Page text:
Siegman said in a telephone interview, however, that “Israel cannot be expected to yield to violence or come forward with proposals while this unrest continues. But that does not diminish the need to deal with those root causes once the violence is under control.”
Seymour Reich, president of B’nai B’rith International, said in a statement, “The answer to the unrest is the same as it always has been: face-to-face negotiations” between Israel and either neighboring Arab countries or Palestinian moderates.
But Reich urged caution and said that Israel “should not be panicked into hasty actions that will serve neither peace nor security.”
The Anti-Defamation League of B’nai B’rith also blamed the unrest on “Arab intransigence” in negotiating with Israel. In a statement issued by its national chairman, Burton Levinson, and its national director, Abraham Foxman, the group said that “peace in the Middle East would be better served if those who are condemning the violence would also press the Arab states and the PLO to recognize Israel’s existence.”
The Zionist Organization of America said it would not be drawn into the debate over Israel’s political options.
“We will resist falling into the trap of being critical of Israel because of Jewish super-sensitivity,” Paul Flacks, executive vice president of the ZOA, said in a telephone interview.
Flacks continued, however, that “the onus (for the violence) cannot be placed on Israel.” The roots of the unrest, he said, go back at least as far as 1974, when Palestine Liberation Organization chairman Yasir Arafat appeared before the United Nations and “the world community legitimized terrorism.”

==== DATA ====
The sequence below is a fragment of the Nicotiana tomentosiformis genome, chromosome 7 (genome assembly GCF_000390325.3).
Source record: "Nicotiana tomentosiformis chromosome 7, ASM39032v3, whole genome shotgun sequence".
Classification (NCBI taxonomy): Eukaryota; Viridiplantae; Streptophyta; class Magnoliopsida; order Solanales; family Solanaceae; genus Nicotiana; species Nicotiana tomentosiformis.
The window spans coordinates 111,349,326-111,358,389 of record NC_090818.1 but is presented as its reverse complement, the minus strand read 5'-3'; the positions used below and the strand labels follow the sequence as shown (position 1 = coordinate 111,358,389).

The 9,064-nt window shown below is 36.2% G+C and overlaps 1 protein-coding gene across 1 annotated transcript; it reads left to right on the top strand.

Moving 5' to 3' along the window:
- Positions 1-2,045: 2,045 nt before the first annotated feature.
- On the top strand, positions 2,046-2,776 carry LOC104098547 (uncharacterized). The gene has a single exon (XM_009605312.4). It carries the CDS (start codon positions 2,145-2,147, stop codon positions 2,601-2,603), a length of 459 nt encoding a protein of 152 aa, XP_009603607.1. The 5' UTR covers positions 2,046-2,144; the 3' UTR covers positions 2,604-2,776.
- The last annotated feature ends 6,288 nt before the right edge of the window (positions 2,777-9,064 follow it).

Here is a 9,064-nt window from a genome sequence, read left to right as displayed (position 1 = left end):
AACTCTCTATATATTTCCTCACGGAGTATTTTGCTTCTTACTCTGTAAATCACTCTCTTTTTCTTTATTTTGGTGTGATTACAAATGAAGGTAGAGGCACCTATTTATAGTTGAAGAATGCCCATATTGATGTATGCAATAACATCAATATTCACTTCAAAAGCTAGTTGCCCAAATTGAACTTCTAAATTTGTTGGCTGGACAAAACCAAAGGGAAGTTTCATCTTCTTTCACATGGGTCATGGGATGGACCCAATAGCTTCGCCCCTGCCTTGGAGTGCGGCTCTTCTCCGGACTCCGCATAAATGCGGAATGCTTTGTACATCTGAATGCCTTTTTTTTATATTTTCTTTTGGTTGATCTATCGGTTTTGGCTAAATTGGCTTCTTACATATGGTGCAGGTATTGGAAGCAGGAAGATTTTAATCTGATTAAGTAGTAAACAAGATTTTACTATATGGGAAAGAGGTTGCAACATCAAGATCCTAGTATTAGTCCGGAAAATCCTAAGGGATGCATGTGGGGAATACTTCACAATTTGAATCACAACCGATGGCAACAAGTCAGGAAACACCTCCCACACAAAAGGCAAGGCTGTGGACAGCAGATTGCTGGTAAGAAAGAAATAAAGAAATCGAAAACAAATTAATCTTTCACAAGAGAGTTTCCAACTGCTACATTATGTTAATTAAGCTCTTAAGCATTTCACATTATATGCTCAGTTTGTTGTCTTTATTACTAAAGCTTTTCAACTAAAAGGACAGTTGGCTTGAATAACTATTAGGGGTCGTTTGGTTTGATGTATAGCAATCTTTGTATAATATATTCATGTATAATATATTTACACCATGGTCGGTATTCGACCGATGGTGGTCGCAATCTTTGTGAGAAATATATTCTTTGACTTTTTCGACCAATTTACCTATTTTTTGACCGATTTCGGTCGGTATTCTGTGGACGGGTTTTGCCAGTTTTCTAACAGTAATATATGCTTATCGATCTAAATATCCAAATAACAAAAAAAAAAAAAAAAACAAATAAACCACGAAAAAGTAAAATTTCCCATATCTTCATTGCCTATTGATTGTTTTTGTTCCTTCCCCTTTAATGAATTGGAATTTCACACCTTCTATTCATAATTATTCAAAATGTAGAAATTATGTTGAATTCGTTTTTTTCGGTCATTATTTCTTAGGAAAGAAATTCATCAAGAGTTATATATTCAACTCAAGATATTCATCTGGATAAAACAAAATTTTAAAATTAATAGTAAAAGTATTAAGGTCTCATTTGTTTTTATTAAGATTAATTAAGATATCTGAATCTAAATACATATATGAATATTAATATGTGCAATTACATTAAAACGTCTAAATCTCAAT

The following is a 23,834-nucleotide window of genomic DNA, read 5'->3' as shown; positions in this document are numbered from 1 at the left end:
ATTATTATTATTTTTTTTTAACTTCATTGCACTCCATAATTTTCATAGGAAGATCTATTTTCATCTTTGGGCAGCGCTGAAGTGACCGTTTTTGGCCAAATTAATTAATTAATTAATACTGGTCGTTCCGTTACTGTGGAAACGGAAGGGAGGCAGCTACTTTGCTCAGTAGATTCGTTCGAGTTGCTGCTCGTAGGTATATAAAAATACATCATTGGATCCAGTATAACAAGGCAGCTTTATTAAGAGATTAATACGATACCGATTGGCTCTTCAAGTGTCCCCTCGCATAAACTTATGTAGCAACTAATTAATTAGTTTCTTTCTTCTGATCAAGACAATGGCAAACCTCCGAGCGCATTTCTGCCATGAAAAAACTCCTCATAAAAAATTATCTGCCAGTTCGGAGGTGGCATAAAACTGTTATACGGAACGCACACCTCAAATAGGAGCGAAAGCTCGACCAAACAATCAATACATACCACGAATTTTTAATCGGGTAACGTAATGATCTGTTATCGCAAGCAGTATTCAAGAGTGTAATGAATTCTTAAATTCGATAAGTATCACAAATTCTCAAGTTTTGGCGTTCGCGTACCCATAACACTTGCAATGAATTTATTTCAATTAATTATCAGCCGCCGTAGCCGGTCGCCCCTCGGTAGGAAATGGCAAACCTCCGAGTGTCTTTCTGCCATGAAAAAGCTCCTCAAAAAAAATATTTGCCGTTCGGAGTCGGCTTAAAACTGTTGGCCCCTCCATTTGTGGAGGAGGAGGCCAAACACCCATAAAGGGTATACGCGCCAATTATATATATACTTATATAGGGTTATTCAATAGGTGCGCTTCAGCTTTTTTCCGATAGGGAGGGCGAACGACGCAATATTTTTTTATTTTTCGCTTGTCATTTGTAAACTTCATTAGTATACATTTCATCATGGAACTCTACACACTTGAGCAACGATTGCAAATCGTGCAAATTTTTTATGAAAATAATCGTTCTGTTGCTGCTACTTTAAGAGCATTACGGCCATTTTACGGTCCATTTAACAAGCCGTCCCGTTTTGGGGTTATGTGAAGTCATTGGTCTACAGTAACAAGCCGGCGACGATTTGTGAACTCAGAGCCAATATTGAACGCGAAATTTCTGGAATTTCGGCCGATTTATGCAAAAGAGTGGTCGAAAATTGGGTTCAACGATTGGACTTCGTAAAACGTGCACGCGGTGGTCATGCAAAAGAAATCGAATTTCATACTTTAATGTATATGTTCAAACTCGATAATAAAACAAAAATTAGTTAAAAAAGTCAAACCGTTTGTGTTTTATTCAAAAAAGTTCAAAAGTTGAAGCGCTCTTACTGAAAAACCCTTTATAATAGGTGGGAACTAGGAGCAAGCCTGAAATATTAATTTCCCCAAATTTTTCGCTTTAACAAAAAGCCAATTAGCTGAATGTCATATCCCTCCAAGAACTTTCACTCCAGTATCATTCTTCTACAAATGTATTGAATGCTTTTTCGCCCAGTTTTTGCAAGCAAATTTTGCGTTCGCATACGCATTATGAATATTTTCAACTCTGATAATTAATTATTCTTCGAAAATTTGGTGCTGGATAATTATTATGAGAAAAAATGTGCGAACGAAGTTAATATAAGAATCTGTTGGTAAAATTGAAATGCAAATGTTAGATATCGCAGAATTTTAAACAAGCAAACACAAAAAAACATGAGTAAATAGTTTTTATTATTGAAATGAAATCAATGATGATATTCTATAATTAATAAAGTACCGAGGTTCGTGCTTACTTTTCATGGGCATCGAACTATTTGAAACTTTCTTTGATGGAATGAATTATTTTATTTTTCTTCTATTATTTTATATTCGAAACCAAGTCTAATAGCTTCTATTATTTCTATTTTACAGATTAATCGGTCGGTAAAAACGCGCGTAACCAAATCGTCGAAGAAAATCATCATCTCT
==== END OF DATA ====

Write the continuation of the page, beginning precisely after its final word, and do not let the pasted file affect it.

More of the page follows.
Representing the Americans for a Safe Israel, Joseph Puder, its executive director, put the blame for the unrest on the PLO, saying that Arafat is “trying to be heard in the Arab world and in the Western media.”
If Israel is to be faulted at all, he said, it is for a relaxation of law and order in the territories since the days of the “strong hand” policies of one-time territorial governor Ariel Sharon and chief of staff Rafael Eitan.
Puder also had harsh words for critics of Israel within the Jewish community, the State Department and the news media. “Undiplomatic, hostile, if not anti-Semitic” was how Puder characterized statements by Richard Murphy, the assistant secretary of state for Near Eastern and South Asian affairs, who last week voiced the Reagan administration’s opposition to many of Israel’s actions in the territories.
Puder said the news media have been “celebrating once again the opportunity to preach morality to Israel.”
Newspaper accounts and television coverage of confrontations between Israeli soldiers and Arab youths are being received in local Jewish communities with both sadness at the loss of life and concern over Israel’s image. Community leaders are monitoring whether news reports seem accurate or biased, and have expressed discomfort about comparisons being made between Israel and South Africa.